Wednesday, January 31, 2018

Children and Obedience by Elder Thaddeus of Vitovnica


Obedience constructs and self-will destructs. A child has to learn to be obedient to its parents and to God. It’ll remember the words of its parents all its life and will always respect its elders, and not only those but people who are younger, too. It’ll be polite and careful with everyone. Unfortunately, there are very few families who bring their children up in this way. 

The spirits of evil provide a distraction in the minds of our children and they try to upset them. Children have to be taught obedience, especially before they’re five years old because it’s at this age that their characters are formed. So the traces of the way their characters have been shaped will remain with them for the rest of their lives. Parents should teach their children total obedience at this time of their lives. When one of the parents says something, the response should be: “Whatever you say”. Today, unfortunately, parents don’t know this and teach their children exactly the opposite. But then they’re bringing them up.

If parents say, “Stay here” then the child should stay where it’s been told to. But the child’s a child; it can’t stay still in one place. What usually happens is that the parents smack the child for its disobedience. This isn’t a good way to teach a child obedience. It may be that, sometimes, such a reaction is necessary, but it should be performed with love and the child should feel this love. Parents should never smack their children in anger. Because if you start chastising someone when you’re angry, you’ll get nowhere. You’ll damage the person in front of you and yourself, as well. If you want to set someone on the right road, you should teach them and advise them. You should first humble yourself and speak to them with a great deal of love. They’ll accept your advice if it’s given with love. But if you want your own will to be imposed at all costs, you won’t achieve anything at all. That’s what makes children react badly. When a child is disobedient, the answer isn’t to smack it.

Parents berate their children over the slightest things. It’s as if they don’t know how people can speak calmly and gently to them. When a parent has to set boundaries for a child, it should feel that, behind the strictness, there’s love. It’s a great mistake to punish children at the moment that they’re doing wrong because that won’t do any good. You should wait for them to calm down and then, with lots of love, tell the child it’s done wrong and that it has to accept some form of punishment. If the same thing happens again, then the child is given a more severe punishment and, in this way, learns.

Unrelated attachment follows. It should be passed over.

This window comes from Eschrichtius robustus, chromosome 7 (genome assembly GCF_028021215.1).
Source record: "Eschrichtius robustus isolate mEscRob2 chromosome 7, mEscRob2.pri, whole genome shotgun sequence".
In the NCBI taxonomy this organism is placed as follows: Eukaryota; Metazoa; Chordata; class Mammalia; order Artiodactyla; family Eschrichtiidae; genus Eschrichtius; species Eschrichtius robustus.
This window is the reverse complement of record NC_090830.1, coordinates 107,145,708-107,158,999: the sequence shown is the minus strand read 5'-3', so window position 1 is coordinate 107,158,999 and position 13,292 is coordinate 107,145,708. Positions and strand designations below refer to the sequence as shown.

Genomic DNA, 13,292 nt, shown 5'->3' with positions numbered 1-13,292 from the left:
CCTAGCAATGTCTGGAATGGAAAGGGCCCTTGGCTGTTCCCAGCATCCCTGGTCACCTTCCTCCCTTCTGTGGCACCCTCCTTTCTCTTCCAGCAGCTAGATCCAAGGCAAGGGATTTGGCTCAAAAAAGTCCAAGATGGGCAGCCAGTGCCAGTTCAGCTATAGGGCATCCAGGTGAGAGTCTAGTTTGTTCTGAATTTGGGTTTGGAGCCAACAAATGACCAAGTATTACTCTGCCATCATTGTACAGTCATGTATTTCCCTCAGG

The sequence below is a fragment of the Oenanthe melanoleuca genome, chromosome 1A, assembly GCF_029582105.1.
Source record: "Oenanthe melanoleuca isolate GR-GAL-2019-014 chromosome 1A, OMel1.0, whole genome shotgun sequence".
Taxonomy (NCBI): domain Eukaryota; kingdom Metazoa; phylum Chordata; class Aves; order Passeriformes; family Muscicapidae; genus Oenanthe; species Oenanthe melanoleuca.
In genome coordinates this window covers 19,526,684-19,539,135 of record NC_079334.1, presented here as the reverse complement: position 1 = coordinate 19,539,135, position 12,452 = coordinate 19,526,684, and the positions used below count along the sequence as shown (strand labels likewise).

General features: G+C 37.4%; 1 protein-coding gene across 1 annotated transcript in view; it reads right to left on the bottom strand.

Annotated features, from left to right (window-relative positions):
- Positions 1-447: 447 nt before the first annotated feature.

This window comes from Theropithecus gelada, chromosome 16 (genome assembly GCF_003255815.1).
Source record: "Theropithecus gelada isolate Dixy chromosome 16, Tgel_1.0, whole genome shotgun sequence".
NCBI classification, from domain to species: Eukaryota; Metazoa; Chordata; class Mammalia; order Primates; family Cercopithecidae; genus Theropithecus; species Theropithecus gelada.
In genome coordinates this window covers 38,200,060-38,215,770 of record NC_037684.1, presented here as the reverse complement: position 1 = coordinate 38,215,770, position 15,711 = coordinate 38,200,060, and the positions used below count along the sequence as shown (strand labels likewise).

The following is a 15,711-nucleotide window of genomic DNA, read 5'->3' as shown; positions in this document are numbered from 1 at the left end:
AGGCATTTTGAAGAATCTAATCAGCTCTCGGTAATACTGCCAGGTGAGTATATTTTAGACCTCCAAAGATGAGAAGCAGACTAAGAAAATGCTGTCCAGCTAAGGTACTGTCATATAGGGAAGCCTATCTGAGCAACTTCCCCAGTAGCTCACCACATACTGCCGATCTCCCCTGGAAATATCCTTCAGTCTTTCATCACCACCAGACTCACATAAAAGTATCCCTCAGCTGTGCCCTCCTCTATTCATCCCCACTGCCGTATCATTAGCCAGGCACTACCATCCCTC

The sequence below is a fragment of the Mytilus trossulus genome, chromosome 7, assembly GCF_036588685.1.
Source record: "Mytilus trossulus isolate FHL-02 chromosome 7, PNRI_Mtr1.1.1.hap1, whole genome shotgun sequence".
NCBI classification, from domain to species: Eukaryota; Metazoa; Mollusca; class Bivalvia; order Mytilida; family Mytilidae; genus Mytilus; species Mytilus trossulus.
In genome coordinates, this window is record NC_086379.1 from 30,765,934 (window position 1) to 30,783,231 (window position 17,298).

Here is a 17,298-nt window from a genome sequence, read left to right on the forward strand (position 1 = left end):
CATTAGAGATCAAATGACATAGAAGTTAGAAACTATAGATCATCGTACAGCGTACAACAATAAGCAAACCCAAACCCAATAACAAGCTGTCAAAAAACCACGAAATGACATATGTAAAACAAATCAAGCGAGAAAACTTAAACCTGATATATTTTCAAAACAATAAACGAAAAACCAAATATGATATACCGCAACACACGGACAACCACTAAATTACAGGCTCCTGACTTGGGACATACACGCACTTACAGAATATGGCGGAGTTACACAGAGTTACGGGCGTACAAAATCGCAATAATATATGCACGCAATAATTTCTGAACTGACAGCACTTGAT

The holy will of God works within us from our parents or through our teachers or our employers. If we need to correct the behaviour of a child, we have to do it with great love and care. If the only thing we have in mind is to change the life of the child, we’ve already given it a slap just with our thoughts. I’ve noticed this during my time as an abbot: I’ve often seen one of the brothers not acting properly, but at the moment when I was about to tell him off, I’ve felt that I’d already given him a slap.

Our thoughts can be very intrusive and have great power. This is true particularly in the case of the thoughts of parents. A parent needs to put up with much and forgive everything. We can forgive others only if we have good and kindly thoughts.  If we have thoughts aimed at correcting other people’s mistakes, it’s as if we’re striking them. Irrespective of how close somebody is to us, they’ll be driven away, because we’ll have given them a slap, through our thoughts.  And we’re of the opinion that thoughts are a mere nothing!

We punish our children, but, in fact, have no right to do so, because we’ve failed to teach them the right way. A lady doctor told me some time ago in a letter: “I’ve got a son by my husband, who’s also a doctor. Our son has written off three cars- thank God he’s still alive. Now he wants us to buy him another car, but we can’t afford it anymore. When we get home from work he tries to get money from us, even by force. What can I do to solve this problem?” I told her that the only ones to blame were themselves. They had a son and they’d allowed him to do whatever he wanted, even from when he was very little. When he was a child, his demands were commensurately less, but now he’s older, so they’d become greater. The only thing they could now do would be to give their son lots of love and care so that he might come to his senses and realize that the only thing his parents were concerned about was his own good. There’s no other way except the way of love. Do you see from this example how we can improve our own lives and those of our neighbours, with our thoughts? We hope that your own efforts in this direction will bear fruit.

Taken from "Our Thoughts Determine our Lives: The Life and Teachings of Elder Thaddeus of Vitovnica"